If you have rigid beliefs about the only ways for students to approach quadratic functions, analysis, and graphs, then this post is definitely not for you.

Consider yourselves warned.

My most discouraged Algebra 1 learners are extremely gifted kids, but this year's crop are definitely dreamers, not stalkers. They need to really marinate in something for a long time before it takes root in their minds. They are factoring warriors, but the quadratic formula and complicated answers can be really daunting for them.

The connection I have wanted all of my students to make between quadratic functions and their graphs is this: even when a quadratic doesn't have neat, simple, integer answers, it still has a number of neat, simple aspects that they can grab hold of. There will always be an axis of symmetry. There will always be a vertex.

What I have discovered — or rather, what they have been teaching me all this week — is that if you approach a quadratic function from the understanding that you already

*know*how to find the AOS and the vertex, you can make a TON of important discoveries and understandings about its graph and the many properties of the function that are important to understand.

What they taught me today is that they know how to use the axis of symmetry formula like a key in a lock. They can identify

*a*,

*b*, and

*c*in a quadratic, and they understand that they can find and graph the AOS equation quickly and fearlessly. Then they can plug in the value they found for the axis of symmetry to identify the vertex of the parabola.

From there, it is a simple matter to find some more points for your sketch and to identify their mirror reflections across the axis of symmetry.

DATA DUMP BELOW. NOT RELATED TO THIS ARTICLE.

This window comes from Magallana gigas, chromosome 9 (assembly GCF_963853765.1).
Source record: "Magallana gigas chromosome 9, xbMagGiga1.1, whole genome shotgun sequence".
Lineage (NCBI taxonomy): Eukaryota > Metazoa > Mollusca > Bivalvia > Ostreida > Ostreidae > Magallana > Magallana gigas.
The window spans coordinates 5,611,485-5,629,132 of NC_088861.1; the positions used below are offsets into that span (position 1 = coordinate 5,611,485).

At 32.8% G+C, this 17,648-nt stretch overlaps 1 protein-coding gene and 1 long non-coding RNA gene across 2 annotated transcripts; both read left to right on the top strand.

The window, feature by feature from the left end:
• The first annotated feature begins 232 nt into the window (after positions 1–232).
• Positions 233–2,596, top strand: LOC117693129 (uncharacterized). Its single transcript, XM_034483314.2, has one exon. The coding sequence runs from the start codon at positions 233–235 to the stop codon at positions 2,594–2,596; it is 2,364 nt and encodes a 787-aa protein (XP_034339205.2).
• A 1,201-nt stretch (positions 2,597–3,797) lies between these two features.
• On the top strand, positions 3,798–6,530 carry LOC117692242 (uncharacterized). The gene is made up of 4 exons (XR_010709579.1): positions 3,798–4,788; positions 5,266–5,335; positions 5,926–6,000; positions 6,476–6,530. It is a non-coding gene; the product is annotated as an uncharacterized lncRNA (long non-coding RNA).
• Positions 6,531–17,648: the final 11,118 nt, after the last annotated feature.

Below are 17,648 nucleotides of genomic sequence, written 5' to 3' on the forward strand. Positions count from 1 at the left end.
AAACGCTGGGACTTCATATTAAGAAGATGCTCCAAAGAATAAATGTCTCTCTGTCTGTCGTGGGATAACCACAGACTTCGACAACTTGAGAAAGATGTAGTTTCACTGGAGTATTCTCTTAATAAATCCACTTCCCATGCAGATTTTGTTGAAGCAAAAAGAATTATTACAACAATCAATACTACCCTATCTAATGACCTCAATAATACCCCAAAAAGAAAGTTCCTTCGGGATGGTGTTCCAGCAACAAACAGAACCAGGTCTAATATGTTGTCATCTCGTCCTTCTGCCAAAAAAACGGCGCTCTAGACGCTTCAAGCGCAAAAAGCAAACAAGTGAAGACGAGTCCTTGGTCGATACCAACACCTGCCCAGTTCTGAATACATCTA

The beauty of their method is that it makes it easy for them to develop a meaningful conjecture about whether or not a quadratic function has any zeros.

If the parabola is floating above the x-axis, then they can use the QF to confirm their hunch that there are no real-number zeros to the function. Likewise if the parabola is submerged below the x-axis.

I love that they naturally figured out today what it means for the vertex to be a maximum or a minimum.

And I especially love the fact that they made these discoveries themselves.

They still don't understand how to complete the square or use the quadratic formula to blast through problem after problem to find complicated zeros of non-trivial quadratics.

But this feels less important to me than the fact that they have made important connections and developed their own methods for investigating quadratic functions. And it has been an important reminder to me to design learning experiences that empower them to make these connections and discoveries for themselves.

So lovely! How would they represent or explain their discoveries?

ReplyDeleteI was working with a small group of students who wanted extra support, and we were just talking as we were working together. It was such a lovely moment!

DeleteThis is awesome! I have worked with students struggling on quadratic stuff before and had even tutored some of my peers back in high school when they were learning quadratics and it's always amazing being able to see that breakthrough in their understanding. Being able to think about the answer or following a formulaic setup to get to an answer sometimes defeats the sense of learning but by having the students firsthand observe details and then make conjectures, they are truly internalizing material. When I become a teacher, I plan on forming lessons off of exploration first.

ReplyDelete